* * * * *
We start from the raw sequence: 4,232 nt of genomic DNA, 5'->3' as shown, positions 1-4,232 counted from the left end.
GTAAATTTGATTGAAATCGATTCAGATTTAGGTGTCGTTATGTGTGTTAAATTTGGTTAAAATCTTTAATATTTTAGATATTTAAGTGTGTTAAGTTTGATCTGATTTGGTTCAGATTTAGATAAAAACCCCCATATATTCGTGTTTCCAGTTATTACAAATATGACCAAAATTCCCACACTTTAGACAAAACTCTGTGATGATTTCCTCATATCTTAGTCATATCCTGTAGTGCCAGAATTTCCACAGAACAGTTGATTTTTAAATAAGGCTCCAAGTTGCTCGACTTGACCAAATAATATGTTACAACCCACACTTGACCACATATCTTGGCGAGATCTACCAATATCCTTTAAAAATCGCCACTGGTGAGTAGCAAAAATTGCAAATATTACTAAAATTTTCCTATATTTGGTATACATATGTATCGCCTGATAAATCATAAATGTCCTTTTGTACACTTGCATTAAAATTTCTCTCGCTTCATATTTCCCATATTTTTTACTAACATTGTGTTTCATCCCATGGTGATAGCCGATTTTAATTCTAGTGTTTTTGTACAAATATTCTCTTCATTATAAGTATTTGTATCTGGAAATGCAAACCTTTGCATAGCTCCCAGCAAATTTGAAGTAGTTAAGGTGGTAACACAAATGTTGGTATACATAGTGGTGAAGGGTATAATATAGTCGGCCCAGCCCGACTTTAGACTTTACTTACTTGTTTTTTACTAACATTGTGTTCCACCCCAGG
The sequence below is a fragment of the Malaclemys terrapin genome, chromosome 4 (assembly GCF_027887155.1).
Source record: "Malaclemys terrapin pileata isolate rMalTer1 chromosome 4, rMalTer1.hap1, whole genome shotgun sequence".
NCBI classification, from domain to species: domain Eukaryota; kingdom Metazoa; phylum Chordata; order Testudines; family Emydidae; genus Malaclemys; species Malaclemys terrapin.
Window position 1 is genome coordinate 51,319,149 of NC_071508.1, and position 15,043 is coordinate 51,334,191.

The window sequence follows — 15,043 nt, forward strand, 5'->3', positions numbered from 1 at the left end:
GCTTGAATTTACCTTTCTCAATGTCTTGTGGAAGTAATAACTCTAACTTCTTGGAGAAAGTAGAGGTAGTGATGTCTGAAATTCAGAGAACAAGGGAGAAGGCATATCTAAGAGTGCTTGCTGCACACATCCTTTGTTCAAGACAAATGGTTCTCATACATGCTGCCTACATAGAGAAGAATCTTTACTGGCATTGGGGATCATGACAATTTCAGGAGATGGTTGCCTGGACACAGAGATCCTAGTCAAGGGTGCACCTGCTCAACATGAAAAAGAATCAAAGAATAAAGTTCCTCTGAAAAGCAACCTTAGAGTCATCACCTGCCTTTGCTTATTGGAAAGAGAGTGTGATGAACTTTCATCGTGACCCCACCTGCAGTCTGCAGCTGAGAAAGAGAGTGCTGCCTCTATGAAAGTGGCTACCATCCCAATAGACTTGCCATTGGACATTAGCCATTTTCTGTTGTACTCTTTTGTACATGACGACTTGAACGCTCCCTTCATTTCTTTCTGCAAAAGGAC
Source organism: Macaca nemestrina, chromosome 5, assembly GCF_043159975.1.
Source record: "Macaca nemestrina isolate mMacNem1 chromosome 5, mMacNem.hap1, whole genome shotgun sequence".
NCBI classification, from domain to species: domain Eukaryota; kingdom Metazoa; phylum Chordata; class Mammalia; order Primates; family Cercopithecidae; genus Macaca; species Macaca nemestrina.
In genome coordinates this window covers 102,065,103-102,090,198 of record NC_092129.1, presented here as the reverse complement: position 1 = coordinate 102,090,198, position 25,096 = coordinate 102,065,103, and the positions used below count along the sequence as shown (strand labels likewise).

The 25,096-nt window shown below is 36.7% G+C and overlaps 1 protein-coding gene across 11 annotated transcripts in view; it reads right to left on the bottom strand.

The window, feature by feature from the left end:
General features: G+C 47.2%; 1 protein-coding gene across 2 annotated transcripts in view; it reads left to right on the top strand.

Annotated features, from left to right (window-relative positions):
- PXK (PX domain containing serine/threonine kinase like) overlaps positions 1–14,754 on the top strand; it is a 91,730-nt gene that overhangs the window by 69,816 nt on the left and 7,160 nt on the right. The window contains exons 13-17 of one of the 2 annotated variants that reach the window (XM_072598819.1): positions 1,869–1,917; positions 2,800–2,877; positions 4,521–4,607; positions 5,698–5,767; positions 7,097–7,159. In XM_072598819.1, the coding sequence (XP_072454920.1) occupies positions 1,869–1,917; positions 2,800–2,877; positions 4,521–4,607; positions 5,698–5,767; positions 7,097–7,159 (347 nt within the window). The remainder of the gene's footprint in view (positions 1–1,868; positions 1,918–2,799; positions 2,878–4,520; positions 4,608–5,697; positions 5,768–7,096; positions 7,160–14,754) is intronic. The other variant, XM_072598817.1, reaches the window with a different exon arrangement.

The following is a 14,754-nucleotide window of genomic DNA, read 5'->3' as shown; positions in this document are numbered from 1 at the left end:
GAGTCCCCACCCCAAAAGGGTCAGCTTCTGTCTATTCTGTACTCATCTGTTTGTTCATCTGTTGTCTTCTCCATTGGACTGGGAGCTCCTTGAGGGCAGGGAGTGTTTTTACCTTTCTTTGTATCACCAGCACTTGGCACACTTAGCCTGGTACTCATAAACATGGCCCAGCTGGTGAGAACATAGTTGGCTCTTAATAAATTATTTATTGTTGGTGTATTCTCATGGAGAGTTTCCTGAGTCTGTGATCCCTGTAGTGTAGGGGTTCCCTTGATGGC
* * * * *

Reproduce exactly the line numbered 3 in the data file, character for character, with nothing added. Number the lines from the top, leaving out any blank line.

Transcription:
The sequence below is a fragment of the Malaclemys terrapin genome, chromosome 4 (assembly GCF_027887155.1).